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Toxic ‘zombie’ Cells Linked to Alzheimers by GRECC Researchers

Miranda Orr, PhD Miranda Orr, PhD

Video on KSAT website

GRECC researchers have identified that a fundamental aging process known to affect many cell types in the body, also plagues brain cells and contributes to Alzheimer’s disease. Prior research had demonstrated that this stress, called cellular senescence, is involved in many diseases of aging like cancer, cardiovascular disease, osteoarthritis and others. 

In their breakthrough study, researchers in San Antonio implicated, for the first time, that cellular senescence is involved with Alzheimer’s disease. Their discovery associated senescent cells with harmful tau protein tangles that accumulate in the brain of more than 20 human brain diseases. They first identified senescent cells in postmortem brain tissue from individuals with Alzheimer’s disease and then found them in postmortem tissue from another brain disease with tau protein tangles, progressive supranuclear palsy. These findings suggest that cellular senescence may be common among many brain diseases with tau protein accumulation.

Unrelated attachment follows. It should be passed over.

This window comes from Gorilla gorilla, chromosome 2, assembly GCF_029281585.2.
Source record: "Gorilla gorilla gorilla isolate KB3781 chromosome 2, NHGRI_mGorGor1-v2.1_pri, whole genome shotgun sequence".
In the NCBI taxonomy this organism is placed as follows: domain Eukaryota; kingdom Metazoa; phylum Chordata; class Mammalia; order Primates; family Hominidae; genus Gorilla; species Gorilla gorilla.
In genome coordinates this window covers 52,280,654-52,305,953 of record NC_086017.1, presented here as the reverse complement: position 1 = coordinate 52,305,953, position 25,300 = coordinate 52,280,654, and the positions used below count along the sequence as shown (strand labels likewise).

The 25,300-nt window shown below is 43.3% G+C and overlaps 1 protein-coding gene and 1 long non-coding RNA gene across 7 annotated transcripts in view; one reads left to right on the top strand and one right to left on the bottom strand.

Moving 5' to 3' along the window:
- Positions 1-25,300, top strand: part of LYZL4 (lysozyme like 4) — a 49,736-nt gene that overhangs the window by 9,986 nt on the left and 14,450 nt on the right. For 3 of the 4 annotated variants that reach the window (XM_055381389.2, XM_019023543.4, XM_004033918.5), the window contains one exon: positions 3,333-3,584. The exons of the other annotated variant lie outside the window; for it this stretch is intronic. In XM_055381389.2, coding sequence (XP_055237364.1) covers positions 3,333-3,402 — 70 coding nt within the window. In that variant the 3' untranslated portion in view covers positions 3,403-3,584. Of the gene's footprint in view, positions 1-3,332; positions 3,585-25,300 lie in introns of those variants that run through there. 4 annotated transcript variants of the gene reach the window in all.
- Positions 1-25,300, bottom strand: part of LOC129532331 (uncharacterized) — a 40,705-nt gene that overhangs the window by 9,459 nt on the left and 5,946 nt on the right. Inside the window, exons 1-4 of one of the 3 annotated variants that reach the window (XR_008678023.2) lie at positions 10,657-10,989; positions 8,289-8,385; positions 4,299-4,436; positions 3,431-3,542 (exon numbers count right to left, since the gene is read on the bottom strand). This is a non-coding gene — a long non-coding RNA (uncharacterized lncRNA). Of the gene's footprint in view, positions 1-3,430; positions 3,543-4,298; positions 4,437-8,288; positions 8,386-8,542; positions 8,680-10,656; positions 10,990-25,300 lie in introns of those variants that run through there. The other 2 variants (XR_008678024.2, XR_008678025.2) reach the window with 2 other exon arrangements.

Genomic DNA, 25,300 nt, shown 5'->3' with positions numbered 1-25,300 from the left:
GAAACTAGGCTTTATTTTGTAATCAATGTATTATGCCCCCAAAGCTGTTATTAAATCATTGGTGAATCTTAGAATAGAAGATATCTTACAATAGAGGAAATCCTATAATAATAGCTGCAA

This discovery was confirmed in four types of mice that model Alzheimer’s disease. The next step was to treat mice, equivalent to ~70-year-old humans with Alzheimer’s disease, with a combination of drugs to clear senescent cells. The mice that received the drug combination displayed brain improvements compared to mice that received a placebo (sugar pill) treatment. The treatment seemed to have stopped the disease from progressing. This was observed on brain MRI studies (magnetic resonance imaging) and careful postmortem examination.

The fact that old mice with disease benefited from the treatment gives the researches hope that this strategy might work in human patients that already have symptoms of Alzheimer’s disease. A major next step for the team is to begin planning pilot studies in human patients. The drugs used in the study are approved for other uses in humans, so the team is hopeful they can move quickly to clinical studies.

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Dr. Miranda Orr, PhD